PayPal cofounder Peter Thiel ran a victory lap following Tuesday’s presidential election, but many other Silicon Valley figures were stunned by the historic upset victory of real estate mogul Donald Trump against former Secretary of State Hillary Clinton.
Thiel, a billionaire conservative activist, last month made headlines by donating US$1.25 million to Trump in the midst of the furor over the candidate’s Access Hollywood comments about women.
Trump now has an “awesomely difficult task,” Thiel said in a statement released Wednesday, adding that it is long past time for us to face up to our problems.
It’s now “all hands on deck,” he said.
Thiel’s late financial support for Trump opened up a hot-button conversation in Silicon Valley circles centering on the treatment of women and the need to create diversity and a sense of inclusiveness in an industry that is dominated by young white males.
Reflection and Fight
Shervin Pishevar, chairman of Hyperloop Technologies and managing director of Sherpa Capital, announced his resignation from the J. William Fulbright Foreign Scholarship Board, telling President Obama that he could not serve Trump’s presidency in any capacity.
In a series of tweets, Pishevar called on Americans to have a broad dialogue about racism, sexism and hate.
“We are in extremely dangerous times,” Pishevar tweeted. “Hatred emboldened by absolute power that if unchecked will shake the very firmaments of America.”
Despite the apparent lack of support from Silicon Valley and other major big money bundlers, Trump managed to break many of the rules governing how Republican presidential candidates typically manage to raise funds for a national election.
Hillary Clinton enjoyed vastly more financial support from Silicon Valley than did Trump, particularly if the controversial $1.25 million donation Thiel made in the last weeks of the Trump campaign is excluded.
Clinton raised about $15 million from the industry, compared to Trump’s $706,000, Crowdpac data shows. The tech sector came in fourth among major industries, behind the finance and insurance sectors, the healthcare industry, and the entertainment and media industries.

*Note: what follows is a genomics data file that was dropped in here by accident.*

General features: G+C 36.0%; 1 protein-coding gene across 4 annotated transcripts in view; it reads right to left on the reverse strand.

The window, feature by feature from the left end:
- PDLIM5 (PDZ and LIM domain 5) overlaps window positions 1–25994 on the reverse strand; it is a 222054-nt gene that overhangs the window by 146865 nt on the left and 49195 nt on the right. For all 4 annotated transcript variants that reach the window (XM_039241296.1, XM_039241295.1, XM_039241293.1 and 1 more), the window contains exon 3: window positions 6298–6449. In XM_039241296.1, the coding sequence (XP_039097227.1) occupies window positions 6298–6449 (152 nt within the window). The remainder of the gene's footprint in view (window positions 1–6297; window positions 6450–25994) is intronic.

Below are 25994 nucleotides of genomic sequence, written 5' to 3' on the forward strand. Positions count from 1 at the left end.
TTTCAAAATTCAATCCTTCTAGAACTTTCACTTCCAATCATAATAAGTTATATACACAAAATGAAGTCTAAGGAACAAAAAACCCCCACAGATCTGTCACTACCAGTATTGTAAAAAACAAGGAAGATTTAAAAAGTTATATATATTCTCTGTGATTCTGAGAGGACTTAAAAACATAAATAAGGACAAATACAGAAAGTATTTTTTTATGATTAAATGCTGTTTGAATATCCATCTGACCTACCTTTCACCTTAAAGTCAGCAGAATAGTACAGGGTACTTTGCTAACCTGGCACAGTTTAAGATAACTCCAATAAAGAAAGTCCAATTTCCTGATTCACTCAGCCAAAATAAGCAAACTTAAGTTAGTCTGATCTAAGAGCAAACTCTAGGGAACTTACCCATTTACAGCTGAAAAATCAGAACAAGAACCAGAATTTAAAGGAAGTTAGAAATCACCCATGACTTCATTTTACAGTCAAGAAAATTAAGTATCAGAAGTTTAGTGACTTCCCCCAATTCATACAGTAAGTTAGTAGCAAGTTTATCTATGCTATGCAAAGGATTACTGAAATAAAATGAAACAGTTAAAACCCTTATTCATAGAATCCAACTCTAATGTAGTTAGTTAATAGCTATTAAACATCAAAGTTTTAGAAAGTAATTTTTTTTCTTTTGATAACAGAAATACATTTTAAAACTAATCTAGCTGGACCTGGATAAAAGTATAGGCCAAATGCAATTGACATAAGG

“By powering his campaign with an army of small dollar donors — more than McCain and Mitt Romney combined — Donald Trump has become the first Republican candidate to crowdfund his way to the presidency,” said Mason Harrison, spokesperson for Crowdpac.
“2016 has proven time and time again that big donors, even the ones in Silicon Valley, no longer have a monopoly on our politics,” he told the E-Commerce Times.
The technology industry could benefit from a Trump presidency, as he is someone who sees the world from the viewpoint of a private businessman looking for growth rather than a professional politician, said telecom analyst Jeff Kagan.
“Politicians look backward and block progress,” he told the E-Commerce Times. “Business people look forward and see the innovation and growth.”
Some of the more colorful off-the-cuff remarks Trump made during the campaign will not necessarily translate into policy, Kagan suggested, as politicians often modulate once they have the ability to weigh all the facts on the table.
Trump expressed concerns about the AT&T merger with Time Warner during the campaign, when he raised questions about the concentration of market power concentrated in one entity, Kagan noted.
If Trump were serious about acting on those concerns, he would have to go back and undo recent merger deals like the Comcast and NBC, and Yahoo and Verizon, he said.
On another front, data protection remains a key concern for Americans, according to Marc Rotenberg, president of the Electronic Privacy Information Center.
“Regardless of who is in the White House,” he told the E-Commerce Times, “it is clear that privacy laws need to be updated.”